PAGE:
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30,000 feet - fourth quarter, 2014

The biggest pension stories of the quarter and why plan sponsors should care

Brace yourself for higher solvency deficits

While most DB plans improved their funding position as of December 31, 2013, discount rates for solvency valuations have dropped substantially in the interim. For a typical DB plan with non-indexed pension benefits, the solvency discount rate (a blend of commuted values and annuity rates) is now about 100 basis points lower than it was last December. This translates into an increase in solvency liabilities of 15-20%.

Why Plan sponsors should care

If a fully funded DB plan earns a 10% investment return in 2014, it may still end 2014 with a solvency deficit of 5-10% as of December 31, 2014. If a solvency deficit previously existed, it may grow by even more than 5-10%. DB sponsors who held off on de-risking their pension funds last year because interest rates were at historical lows face the difficult decision of whether to immunize now, when rates are even lower, or to weather the interest rate storm and hope for an eventual return to higher rates. Given the prospect of potential deflation, this is not an easy decision.

Increasing pensionable age

A growing number of pension pundits are calling for an increase in the pensionable age. Some are even suggesting that the normal retirement age should be raised to age 70, but with the flexibility to retire earlier on a reduced pension.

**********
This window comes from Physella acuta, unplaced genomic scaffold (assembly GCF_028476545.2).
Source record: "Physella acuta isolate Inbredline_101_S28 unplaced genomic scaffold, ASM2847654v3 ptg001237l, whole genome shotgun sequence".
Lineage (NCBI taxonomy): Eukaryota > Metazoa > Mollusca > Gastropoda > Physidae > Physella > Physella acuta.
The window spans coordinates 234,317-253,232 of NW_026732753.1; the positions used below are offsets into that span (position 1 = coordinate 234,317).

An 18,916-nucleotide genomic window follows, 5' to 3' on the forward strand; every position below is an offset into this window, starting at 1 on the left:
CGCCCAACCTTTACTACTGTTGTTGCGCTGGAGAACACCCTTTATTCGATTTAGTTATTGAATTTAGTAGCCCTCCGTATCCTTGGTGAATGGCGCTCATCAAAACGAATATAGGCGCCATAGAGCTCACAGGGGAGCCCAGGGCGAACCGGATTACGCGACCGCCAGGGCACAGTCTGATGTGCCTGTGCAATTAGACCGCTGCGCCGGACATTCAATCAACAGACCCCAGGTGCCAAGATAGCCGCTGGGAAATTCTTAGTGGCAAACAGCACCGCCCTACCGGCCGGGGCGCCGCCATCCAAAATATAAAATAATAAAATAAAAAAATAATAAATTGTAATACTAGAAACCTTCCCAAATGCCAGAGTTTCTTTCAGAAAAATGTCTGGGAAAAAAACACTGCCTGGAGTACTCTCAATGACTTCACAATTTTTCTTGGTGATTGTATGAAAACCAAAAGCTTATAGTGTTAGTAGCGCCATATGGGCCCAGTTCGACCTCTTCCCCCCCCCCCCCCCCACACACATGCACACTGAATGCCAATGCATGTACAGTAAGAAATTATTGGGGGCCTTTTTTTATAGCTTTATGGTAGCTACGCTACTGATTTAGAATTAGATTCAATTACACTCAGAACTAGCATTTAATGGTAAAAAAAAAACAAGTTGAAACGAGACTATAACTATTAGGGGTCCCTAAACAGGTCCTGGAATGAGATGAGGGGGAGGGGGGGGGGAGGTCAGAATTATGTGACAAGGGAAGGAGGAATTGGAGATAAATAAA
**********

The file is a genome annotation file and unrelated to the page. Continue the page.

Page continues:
Why Plan sponsors should care

With longevity rising and interest rates remaining at historical lows, it is becoming increasingly clear that the pension adequacy problem cannot be solved by higher contributions alone. Later retirement will also be necessary. Most developed countries have already addressed the issue with their social security programs and in many cases are upping the normal retirement age to 67 or higher. We may not be immune forever. At some point, our federal government will need to explain why the earliest retirement age under OAS is rising to 67 while the latest normal retirement age allowed under workplace pensions, including plans for civil servants, is 65. Change is already underway as a number of pension plans, especially in the public sector, have been eliminating or paring back their early retirement subsidies. Further alignment of pensionable ages under the three pillars seems inevitable.

Decline of DB plan participation continues

Morneau Shepell has completed the latest update of its pension database covering hundreds of DB pension plans. It shows that 57% of DB plans in the private sector are now closed to new hires, and in many cases, closed to all employees in respect of further DB accruals.

Why Plan sponsors should care

Managing closed plans differs from managing open plans in at least three respects. First, the risk profile and cost of a closed plan can shift rapidly without the influx of young members to keep the average age stable. Second, the investment policy of closed plans tends to differ as sponsors may want to gradually de‑risk. Third, plan sponsors may want to delegate the various governance functions so they can focus on the ongoing retirement arrangements they provide their employees.

30,000 feet - fourth quarter 2014 (PDF)